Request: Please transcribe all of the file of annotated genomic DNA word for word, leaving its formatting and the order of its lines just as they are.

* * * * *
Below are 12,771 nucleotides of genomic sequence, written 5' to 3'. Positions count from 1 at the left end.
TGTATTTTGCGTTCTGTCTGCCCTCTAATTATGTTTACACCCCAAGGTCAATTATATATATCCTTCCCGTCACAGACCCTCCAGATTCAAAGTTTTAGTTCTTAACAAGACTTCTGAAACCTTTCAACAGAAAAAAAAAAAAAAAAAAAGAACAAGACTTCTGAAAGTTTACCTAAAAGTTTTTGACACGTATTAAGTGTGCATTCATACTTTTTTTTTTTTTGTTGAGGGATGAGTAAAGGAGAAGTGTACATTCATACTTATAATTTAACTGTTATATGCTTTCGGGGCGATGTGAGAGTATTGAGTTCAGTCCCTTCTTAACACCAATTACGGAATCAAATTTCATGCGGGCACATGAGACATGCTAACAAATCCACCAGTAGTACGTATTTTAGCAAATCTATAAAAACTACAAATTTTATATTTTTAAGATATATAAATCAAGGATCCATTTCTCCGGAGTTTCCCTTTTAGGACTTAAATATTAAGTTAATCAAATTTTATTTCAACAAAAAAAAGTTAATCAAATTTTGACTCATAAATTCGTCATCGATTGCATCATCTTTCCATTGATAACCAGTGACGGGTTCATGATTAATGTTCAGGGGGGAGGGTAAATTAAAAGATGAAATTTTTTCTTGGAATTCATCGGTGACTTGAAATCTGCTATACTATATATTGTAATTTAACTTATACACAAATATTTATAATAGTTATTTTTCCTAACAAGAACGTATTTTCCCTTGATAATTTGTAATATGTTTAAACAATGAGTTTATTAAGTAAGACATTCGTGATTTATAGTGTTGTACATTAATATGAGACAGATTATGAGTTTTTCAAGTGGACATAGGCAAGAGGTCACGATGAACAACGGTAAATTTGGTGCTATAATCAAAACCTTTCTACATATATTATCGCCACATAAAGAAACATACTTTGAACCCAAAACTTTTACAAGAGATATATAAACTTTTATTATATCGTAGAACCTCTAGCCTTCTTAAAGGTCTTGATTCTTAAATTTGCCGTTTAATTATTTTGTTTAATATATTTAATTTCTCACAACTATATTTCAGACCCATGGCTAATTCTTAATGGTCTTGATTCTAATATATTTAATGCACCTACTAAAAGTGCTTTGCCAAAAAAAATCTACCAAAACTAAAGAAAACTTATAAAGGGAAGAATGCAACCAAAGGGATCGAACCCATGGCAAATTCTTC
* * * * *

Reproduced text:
Below are 12,771 nucleotides of genomic sequence, written 5' to 3'. Positions count from 1 at the left end.
TGTATTTTGCGTTCTGTCTGCCCTCTAATTATGTTTACACCCCAAGGTCAATTATATATATCCTTCCCGTCACAGACCCTCCAGATTCAAAGTTTTAGTTCTTAACAAGACTTCTGAAACCTTTCAACAGAAAAAAAAAAAAAAAAAAAGAACAAGACTTCTGAAAGTTTACCTAAAAGTTTTTGACACGTATTAAGTGTGCATTCATACTTTTTTTTTTTTTGTTGAGGGATGAGTAAAGGAGAAGTGTACATTCATACTTATAATTTAACTGTTATATGCTTTCGGGGCGATGTGAGAGTATTGAGTTCAGTCCCTTCTTAACACCAATTACGGAATCAAATTTCATGCGGGCACATGAGACATGCTAACAAATCCACCAGTAGTACGTATTTTAGCAAATCTATAAAAACTACAAATTTTATATTTTTAAGATATATAAATCAAGGATCCATTTCTCCGGAGTTTCCCTTTTAGGACTTAAATATTAAGTTAATCAAATTTTATTTCAACAAAAAAAAGTTAATCAAATTTTGACTCATAAATTCGTCATCGATTGCATCATCTTTCCATTGATAACCAGTGACGGGTTCATGATTAATGTTCAGGGGGGAGGGTAAATTAAAAGATGAAATTTTTTCTTGGAATTCATCGGTGACTTGAAATCTGCTATACTATATATTGTAATTTAACTTATACACAAATATTTATAATAGTTATTTTTCCTAACAAGAACGTATTTTCCCTTGATAATTTGTAATATGTTTAAACAATGAGTTTATTAAGTAAGACATTCGTGATTTATAGTGTTGTACATTAATATGAGACAGATTATGAGTTTTTCAAGTGGACATAGGCAAGAGGTCACGATGAACAACGGTAAATTTGGTGCTATAATCAAAACCTTTCTACATATATTATCGCCACATAAAGAAACATACTTTGAACCCAAAACTTTTACAAGAGATATATAAACTTTTATTATATCGTAGAACCTCTAGCCTTCTTAAAGGTCTTGATTCTTAAATTTGCCGTTTAATTATTTTGTTTAATATATTTAATTTCTCACAACTATATTTCAGACCCATGGCTAATTCTTAATGGTCTTGATTCTAATATATTTAATGCACCTACTAAAAGTGCTTTGCCAAAAAAAATCTACCAAAACTAAAGAAAACTTATAAAGGGAAGAATGCAACCAAAGGGATCGAACCCATGGCAAATTCTTC